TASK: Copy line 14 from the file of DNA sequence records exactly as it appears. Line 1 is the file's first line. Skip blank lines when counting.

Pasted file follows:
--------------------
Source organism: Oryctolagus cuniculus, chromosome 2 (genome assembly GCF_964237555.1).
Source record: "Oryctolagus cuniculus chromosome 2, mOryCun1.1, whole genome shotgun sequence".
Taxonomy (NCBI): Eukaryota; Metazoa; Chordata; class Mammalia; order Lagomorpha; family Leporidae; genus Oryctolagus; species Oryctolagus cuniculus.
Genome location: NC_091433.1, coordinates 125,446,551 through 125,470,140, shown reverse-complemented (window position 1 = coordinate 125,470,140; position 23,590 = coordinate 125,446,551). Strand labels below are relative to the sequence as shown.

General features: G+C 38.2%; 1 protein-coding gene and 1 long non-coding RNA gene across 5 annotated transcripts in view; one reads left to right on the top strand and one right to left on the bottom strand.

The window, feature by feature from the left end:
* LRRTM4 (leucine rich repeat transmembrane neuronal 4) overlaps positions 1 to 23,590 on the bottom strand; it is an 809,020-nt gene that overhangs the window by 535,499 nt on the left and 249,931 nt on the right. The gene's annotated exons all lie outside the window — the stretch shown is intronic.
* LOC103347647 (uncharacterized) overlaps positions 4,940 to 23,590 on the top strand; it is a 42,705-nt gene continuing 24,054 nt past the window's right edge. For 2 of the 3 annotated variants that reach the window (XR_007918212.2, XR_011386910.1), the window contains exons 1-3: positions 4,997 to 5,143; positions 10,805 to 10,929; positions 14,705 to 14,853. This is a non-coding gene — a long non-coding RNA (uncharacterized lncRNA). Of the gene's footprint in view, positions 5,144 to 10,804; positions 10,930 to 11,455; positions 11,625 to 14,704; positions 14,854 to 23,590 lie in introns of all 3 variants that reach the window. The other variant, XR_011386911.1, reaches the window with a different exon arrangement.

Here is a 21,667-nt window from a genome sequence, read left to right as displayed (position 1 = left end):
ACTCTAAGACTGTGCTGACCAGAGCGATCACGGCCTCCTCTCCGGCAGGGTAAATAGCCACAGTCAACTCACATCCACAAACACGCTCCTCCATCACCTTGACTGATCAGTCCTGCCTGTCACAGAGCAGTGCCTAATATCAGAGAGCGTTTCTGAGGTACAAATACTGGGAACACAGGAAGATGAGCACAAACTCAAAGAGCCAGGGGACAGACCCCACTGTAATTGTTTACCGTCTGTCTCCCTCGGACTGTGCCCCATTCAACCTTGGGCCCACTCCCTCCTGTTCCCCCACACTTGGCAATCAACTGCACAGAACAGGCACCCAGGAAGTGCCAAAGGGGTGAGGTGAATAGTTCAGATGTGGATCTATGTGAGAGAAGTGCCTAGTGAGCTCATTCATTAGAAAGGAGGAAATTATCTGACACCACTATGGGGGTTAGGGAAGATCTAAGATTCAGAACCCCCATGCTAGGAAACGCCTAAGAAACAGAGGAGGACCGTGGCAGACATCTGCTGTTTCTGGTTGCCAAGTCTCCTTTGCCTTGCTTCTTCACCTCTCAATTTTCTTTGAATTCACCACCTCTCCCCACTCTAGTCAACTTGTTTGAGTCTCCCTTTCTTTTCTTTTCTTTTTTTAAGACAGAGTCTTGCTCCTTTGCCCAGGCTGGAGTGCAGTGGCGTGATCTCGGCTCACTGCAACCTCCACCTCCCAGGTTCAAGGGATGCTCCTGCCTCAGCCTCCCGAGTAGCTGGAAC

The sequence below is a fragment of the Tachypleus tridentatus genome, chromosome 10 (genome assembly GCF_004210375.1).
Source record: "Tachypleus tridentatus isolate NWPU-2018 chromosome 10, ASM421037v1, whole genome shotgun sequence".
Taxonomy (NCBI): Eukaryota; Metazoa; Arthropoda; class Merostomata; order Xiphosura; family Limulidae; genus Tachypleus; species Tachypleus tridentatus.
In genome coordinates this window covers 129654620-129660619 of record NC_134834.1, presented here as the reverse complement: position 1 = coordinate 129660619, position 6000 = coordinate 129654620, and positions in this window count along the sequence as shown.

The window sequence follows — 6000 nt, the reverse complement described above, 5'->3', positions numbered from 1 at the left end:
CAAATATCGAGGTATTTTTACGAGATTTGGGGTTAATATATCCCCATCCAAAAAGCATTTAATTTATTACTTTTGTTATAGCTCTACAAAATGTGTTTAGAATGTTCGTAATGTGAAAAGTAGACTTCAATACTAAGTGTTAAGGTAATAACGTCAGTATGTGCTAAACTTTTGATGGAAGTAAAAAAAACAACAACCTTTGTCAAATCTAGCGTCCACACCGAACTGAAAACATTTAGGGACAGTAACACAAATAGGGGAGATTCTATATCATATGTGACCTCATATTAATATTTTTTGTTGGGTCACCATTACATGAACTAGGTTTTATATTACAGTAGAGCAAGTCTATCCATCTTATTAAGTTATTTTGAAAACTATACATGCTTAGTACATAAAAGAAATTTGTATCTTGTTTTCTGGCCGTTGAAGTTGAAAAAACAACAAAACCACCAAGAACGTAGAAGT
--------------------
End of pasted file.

In genome coordinates this window covers 129654620-129660619 of record NC_134834.1, presented here as the reverse complement: position 1 = coordinate 129660619, position 6000 = coordinate 129654620, and positions in this window count along the sequence as shown.